The Middle East: Thousands of years of beef and bloodshed. But as world citizens we must always remain engaged. Except when we can't be. The BBC and Al Jazeera are the only major foreign media currently carrying reports from inside the Gaza Strip. Guess you could count on the Twitter feeds for updates -- but not on Facebook. Israel is not allowing foreign journalists to enter Gaza during its campaign against Hamas, although the Israeli high court has already ruled it must. The group blog KABOBFest, pondering what you might call refugees refugeeing from refugee camps, highlights this harrowing Al Jazeera report from inside a make-shift Gazan civilians' camp at a United Nations school. Could this be the same school struck by Israel on Tuesday, killing at least 40 people?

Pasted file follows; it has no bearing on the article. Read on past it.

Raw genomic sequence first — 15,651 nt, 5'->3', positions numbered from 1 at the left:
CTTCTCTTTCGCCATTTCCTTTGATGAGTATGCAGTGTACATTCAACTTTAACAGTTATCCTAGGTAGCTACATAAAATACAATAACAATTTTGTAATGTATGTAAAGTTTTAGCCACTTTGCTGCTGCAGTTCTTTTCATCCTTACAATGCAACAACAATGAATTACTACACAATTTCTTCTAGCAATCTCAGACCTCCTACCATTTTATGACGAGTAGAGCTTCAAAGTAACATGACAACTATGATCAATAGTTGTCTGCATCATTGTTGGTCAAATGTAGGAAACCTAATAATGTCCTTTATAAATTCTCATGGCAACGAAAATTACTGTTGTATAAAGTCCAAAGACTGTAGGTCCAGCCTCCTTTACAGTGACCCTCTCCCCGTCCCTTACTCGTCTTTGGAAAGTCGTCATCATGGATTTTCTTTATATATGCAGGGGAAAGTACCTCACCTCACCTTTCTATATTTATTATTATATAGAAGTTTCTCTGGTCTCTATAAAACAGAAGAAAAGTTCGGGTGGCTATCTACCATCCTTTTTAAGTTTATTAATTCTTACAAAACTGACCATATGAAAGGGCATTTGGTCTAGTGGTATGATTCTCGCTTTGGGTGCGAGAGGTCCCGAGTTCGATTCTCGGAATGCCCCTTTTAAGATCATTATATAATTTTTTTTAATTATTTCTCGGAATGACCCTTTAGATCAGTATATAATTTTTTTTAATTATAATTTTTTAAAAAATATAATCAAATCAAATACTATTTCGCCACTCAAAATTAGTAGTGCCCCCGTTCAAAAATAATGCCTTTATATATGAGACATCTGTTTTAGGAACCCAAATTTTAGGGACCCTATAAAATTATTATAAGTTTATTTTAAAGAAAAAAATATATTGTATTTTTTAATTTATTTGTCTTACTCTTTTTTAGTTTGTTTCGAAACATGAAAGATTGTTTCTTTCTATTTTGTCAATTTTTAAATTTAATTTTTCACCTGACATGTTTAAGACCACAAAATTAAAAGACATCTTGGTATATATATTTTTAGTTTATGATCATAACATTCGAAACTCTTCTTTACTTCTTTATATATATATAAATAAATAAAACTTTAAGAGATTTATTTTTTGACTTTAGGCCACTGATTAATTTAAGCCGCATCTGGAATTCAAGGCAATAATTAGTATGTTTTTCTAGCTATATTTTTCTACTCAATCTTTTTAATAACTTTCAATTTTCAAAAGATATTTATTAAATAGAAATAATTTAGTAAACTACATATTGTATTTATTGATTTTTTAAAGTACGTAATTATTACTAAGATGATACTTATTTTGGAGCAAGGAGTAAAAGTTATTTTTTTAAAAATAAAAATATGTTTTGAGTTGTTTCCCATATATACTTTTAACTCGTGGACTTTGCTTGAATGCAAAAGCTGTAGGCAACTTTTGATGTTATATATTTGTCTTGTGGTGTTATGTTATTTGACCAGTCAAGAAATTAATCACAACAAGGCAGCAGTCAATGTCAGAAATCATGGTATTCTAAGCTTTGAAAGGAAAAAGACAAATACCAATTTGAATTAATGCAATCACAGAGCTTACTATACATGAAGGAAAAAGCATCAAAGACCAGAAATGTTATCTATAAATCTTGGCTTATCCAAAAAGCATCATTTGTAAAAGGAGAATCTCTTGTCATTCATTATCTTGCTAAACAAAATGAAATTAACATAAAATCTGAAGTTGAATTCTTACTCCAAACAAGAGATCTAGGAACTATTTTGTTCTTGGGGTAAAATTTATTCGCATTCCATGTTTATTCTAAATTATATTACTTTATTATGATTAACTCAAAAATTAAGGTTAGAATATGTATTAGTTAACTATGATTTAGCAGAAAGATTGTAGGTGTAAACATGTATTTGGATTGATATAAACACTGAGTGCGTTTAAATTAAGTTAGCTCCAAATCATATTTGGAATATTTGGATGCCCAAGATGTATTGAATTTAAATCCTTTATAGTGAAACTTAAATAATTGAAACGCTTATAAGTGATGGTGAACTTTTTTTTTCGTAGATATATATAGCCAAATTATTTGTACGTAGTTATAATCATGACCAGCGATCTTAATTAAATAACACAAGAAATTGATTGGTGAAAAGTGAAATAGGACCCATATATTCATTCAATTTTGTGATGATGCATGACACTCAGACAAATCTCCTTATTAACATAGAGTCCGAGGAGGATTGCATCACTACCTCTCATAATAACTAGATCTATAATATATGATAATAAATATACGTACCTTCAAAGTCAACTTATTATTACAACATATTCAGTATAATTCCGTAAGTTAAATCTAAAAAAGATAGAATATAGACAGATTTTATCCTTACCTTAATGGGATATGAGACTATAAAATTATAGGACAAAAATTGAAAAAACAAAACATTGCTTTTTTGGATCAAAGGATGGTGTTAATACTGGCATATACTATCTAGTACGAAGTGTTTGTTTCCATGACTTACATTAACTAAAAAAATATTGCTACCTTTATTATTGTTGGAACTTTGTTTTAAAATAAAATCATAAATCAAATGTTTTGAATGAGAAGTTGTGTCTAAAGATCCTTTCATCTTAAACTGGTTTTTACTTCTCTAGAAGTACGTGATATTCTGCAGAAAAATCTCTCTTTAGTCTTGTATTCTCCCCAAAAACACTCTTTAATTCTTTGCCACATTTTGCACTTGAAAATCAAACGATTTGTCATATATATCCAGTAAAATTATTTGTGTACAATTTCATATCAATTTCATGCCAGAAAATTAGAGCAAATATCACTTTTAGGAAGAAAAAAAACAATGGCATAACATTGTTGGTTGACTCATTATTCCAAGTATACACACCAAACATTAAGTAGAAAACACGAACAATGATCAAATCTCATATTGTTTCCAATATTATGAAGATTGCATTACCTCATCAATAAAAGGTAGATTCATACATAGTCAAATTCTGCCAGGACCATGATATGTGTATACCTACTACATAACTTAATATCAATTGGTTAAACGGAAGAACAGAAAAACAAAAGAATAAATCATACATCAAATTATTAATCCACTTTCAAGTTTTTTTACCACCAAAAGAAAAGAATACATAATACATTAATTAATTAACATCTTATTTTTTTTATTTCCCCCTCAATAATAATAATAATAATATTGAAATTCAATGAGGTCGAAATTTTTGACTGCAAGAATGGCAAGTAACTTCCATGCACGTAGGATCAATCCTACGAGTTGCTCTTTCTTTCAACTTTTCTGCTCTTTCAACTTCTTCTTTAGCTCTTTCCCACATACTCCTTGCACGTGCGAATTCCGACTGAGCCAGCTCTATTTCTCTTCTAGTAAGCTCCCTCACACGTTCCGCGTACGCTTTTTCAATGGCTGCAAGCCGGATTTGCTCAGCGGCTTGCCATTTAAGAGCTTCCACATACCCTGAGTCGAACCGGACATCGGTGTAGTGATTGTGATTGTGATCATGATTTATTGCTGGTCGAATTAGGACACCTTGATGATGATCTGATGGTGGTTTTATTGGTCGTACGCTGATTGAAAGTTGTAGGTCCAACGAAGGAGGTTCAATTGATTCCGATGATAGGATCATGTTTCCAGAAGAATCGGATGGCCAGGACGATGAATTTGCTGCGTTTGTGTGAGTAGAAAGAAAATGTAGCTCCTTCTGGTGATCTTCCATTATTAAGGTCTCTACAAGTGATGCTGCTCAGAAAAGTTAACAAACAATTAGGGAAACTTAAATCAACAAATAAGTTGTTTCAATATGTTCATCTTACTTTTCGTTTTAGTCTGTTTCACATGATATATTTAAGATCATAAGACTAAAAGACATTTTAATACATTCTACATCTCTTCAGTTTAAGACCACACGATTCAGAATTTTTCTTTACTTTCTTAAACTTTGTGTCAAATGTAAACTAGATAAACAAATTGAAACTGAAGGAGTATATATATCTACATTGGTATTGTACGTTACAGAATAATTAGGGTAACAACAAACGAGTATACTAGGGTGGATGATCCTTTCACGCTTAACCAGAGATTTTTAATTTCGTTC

A bit of a Mexican angle: Fresh (again) to the U.N. Security Council, Mexico through its foreign ministry called on both sides to make cease-fire and officially complained against what it deems Israel's "excessive use of force"; Subcomandante Marcos condemns the Israeli operation; and a war-nut at Israeli newspaper Haaretz comes up with a specious and unmerited Mexico-Texas analogy. Here in Mexico City, awful photos of dead Gazan children are being splashed upon the most red-note of the red-note dailies.
From inside Gaza, Haaretz correspondent Amira Hass, a daughter of Holocaust survivors, writes on a family trapped in their bombed-out home, bleeding for hours. The IDF wouldn't let them leave to seek help. Hundreds of thousands have no water. Read The New York Times's Tuesday editorial on the conflict for a cogent mainline analysis. But the two people who everyone should really be listening to right now is Queen Noor and Queen Rania, of Jordan. (Her Majesty has a YouTube channel.)